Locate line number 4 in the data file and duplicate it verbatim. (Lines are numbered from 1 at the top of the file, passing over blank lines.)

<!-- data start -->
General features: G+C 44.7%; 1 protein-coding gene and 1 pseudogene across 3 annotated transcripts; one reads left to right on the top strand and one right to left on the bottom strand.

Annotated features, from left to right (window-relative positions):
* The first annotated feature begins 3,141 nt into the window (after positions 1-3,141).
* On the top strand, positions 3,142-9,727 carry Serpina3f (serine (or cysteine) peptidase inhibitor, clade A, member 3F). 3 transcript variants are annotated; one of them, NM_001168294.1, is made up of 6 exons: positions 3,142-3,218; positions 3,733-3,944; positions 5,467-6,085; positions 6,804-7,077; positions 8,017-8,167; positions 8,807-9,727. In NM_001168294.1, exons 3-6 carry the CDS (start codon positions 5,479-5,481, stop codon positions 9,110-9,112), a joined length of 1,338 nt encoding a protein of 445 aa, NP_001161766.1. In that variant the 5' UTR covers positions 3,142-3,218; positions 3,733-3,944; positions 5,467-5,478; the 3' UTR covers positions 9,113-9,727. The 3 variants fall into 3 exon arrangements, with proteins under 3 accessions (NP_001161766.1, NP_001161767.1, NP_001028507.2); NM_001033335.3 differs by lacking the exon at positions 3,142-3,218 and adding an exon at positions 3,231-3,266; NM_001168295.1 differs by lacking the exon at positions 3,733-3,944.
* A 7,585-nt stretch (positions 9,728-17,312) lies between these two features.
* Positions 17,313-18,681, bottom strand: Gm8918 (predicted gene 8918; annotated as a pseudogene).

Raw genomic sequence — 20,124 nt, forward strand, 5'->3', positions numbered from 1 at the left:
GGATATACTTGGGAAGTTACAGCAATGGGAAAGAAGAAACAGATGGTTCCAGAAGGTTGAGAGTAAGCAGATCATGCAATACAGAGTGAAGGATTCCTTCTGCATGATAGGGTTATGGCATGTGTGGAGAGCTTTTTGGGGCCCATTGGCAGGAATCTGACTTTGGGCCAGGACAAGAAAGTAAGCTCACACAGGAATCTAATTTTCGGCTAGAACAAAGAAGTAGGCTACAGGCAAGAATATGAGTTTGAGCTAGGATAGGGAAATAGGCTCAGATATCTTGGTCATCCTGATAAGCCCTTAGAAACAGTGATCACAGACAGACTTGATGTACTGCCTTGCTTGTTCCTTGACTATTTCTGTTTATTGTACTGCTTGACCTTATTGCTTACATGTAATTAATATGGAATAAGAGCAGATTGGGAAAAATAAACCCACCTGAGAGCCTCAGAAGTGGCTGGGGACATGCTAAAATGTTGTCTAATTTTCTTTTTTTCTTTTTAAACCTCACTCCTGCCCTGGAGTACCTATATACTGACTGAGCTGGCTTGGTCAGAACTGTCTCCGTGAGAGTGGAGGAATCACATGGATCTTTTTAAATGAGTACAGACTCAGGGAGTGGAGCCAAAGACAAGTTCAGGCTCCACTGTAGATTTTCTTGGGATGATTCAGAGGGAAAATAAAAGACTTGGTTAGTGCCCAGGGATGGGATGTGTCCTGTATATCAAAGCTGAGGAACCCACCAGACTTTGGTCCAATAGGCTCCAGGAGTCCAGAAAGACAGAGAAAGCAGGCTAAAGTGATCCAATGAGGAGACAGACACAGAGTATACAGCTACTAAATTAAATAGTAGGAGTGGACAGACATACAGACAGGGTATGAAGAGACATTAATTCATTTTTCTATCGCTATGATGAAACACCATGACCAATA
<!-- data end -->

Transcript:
* On the top strand, positions 3,142-9,727 carry Serpina3f (serine (or cysteine) peptidase inhibitor, clade A, member 3F). 3 transcript variants are annotated; one of them, NM_001168294.1, is made up of 6 exons: positions 3,142-3,218; positions 3,733-3,944; positions 5,467-6,085; positions 6,804-7,077; positions 8,017-8,167; positions 8,807-9,727. In NM_001168294.1, exons 3-6 carry the CDS (start codon positions 5,479-5,481, stop codon positions 9,110-9,112), a joined length of 1,338 nt encoding a protein of 445 aa, NP_001161766.1. In that variant the 5' UTR covers positions 3,142-3,218; positions 3,733-3,944; positions 5,467-5,478; the 3' UTR covers positions 9,113-9,727. The 3 variants fall into 3 exon arrangements, with proteins under 3 accessions (NP_001161766.1, NP_001161767.1, NP_001028507.2); NM_001033335.3 differs by lacking the exon at positions 3,142-3,218 and adding an exon at positions 3,231-3,266; NM_001168295.1 differs by lacking the exon at positions 3,733-3,944.